A recent article in the *New York Times* extolls the virtues of the R statistical programming language. Better late than never, I suppose. I first discovered R in 1999, just as I began writing my dissertation. At the time, I used Matlab for all my computational needs. I still occasionally use Matlab when doing hardcore matrix algebra or numerically solving differential equations. I also sometimes use Mathematica to check my algebra or to solve equations when I'm feeling lazy (I think there are actually lots more possibilities but exploring these hasn't been a priority), but mostly I now use R. When looking for a post-doc, one of my training goals was learning R. I certainly scored in that department by landing in the Center for Statistics in the Social Sciences at the University of Washington working with Mark Handcock, sharing an office with Steve Goodreau, and interacting with people life Adrian Raftery, Peter Hoff, and Kevin Quinn, I learned a lot about R. I'd like to think that I saw the writing on the wall. Mostly though, I think I liked the idea of free, open-source, state-of-the-art numerical software.

I use R in many of the classes I teach, including Demography and Life History Theory, Applied Bayesian Methods in the Social Sciences, Data Analysis in the Anthropological Sciences, and our NICHD-funded Workshop in Formal Demography. While I don't expect the students to learn it, I also use R to make most of the figures I show in slides in other classes like Evolutionary Theory, Environmental Change and Emerging Infectious Disease, and even The Evolution of Human Diet. My colleague Ian Robertson also teaches his quantitative classes in R. Anthropology is also very lucky to have an academic technology specialist, Claudia Engel, with a strong interest in supporting both faculty and student use of R. The Human Spatial Dynamics Laboratory has a growing list of R resources for student (and other's) use. My lab site will soon host all of our R material for the summer workshops as well as my R package demogR.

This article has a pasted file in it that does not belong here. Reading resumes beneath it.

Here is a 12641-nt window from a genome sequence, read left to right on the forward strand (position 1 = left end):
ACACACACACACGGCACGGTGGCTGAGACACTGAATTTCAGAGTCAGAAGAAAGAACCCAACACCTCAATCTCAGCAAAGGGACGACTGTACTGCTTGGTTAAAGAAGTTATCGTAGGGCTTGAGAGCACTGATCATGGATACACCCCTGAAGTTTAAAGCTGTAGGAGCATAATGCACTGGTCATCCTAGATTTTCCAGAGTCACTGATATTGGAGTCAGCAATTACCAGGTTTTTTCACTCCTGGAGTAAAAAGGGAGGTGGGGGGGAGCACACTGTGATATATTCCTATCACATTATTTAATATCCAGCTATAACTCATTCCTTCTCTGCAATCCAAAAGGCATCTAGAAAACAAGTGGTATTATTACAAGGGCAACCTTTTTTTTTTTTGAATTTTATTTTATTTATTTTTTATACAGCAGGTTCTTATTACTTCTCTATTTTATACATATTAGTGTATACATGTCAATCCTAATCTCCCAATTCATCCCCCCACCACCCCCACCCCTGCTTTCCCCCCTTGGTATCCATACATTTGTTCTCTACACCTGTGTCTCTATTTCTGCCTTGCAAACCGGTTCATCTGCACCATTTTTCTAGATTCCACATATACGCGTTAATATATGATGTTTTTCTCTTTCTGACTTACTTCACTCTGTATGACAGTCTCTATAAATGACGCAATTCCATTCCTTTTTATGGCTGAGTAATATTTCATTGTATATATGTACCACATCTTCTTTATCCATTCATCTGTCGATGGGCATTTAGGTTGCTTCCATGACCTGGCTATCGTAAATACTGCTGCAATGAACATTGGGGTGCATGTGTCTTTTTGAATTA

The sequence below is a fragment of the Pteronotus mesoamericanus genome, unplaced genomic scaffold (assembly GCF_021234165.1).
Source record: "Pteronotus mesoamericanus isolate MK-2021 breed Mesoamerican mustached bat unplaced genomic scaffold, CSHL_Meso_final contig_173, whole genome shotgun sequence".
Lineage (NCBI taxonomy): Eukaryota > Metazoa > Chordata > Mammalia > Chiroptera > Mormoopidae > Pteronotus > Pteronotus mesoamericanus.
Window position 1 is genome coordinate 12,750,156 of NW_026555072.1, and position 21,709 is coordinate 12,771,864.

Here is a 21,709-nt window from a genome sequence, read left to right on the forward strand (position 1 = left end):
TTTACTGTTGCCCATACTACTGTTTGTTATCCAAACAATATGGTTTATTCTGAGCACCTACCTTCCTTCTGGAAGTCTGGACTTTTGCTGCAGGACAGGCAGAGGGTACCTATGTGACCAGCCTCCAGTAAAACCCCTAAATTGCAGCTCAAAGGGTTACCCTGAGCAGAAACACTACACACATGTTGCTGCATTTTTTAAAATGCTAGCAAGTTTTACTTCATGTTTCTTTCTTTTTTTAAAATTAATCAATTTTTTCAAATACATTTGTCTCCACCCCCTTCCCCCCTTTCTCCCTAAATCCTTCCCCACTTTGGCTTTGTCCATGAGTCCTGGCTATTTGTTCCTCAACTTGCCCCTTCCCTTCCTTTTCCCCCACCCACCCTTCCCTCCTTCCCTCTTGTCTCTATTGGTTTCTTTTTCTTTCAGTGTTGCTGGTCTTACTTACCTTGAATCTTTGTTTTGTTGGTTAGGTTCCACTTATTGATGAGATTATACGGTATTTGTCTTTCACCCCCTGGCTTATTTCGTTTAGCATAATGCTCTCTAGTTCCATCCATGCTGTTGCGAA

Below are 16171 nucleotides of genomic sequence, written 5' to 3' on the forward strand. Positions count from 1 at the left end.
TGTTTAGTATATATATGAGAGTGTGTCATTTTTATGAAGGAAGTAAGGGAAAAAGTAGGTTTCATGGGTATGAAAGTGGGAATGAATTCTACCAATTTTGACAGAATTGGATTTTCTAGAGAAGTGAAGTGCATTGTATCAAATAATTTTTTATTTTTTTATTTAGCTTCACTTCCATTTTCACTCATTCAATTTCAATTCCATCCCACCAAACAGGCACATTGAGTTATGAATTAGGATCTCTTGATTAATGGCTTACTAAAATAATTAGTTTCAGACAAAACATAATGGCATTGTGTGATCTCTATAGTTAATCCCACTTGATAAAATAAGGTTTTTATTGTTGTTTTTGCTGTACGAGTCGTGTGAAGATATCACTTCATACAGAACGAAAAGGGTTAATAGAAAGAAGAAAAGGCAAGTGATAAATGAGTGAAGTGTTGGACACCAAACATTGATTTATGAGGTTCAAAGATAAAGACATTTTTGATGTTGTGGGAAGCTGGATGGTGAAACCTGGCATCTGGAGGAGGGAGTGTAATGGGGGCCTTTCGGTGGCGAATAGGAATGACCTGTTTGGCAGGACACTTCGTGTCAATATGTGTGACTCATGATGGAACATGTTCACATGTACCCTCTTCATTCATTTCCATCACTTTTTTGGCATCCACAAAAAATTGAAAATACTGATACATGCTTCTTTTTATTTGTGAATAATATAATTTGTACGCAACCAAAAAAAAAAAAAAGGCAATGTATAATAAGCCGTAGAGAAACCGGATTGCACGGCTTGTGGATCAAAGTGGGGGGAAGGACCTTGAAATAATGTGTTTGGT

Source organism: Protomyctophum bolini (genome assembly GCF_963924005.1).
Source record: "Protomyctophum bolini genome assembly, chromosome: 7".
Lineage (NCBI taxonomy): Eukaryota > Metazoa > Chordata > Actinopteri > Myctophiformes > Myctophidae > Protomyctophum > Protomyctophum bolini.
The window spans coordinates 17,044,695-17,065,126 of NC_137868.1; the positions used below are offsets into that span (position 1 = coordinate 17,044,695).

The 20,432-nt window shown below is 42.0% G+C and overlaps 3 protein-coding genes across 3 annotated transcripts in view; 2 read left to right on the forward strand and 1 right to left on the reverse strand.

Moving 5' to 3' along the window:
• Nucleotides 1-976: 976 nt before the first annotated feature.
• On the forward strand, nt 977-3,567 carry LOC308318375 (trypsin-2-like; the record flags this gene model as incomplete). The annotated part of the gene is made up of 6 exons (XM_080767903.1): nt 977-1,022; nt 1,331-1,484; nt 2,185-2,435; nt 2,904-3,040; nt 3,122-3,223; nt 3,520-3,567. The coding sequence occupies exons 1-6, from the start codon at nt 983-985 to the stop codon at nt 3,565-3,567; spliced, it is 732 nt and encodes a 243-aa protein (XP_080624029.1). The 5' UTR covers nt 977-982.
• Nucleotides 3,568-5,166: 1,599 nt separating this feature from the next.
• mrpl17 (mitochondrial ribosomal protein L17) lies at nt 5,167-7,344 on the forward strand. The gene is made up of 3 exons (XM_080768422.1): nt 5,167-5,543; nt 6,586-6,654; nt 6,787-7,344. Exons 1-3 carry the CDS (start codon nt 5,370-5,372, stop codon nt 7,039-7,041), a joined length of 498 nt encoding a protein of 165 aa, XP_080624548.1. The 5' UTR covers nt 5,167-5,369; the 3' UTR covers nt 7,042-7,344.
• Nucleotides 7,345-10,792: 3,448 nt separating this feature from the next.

I sometimes wonder if other anthropologists are learning R. I'm sure Steve's students get some R up at UW. But is there anyone else out there? Perhaps this is one of the great comparative advantages we can give our students here at Stanford. Since the *New York Times* says it's cool, it must be true.

There's also a free commercial version of R from revolution-computing.com for heavy-duty parallel computation

Great blog! As to whether or not there are other anthropologists learning R, I'd say so. I just attended AAPA (physical anthropology) meetings in Chicago. Research using R included: 3D morphometric studies, automating bone cross-section reconstruction, age estimation from skeletal remains, modeling prehistoric mortality and epidemiological processes, and more. Some state R's use in the title or abstract, while others mention it in the actual poster or podium presentations. I am deep into teaching myself to use the program for my dissertation work (paleodemography based upon human skeletal remains). Admittedly, I'm still waiting on the Matrix moment to hit, when I just begin "seeing" the code. Cheers.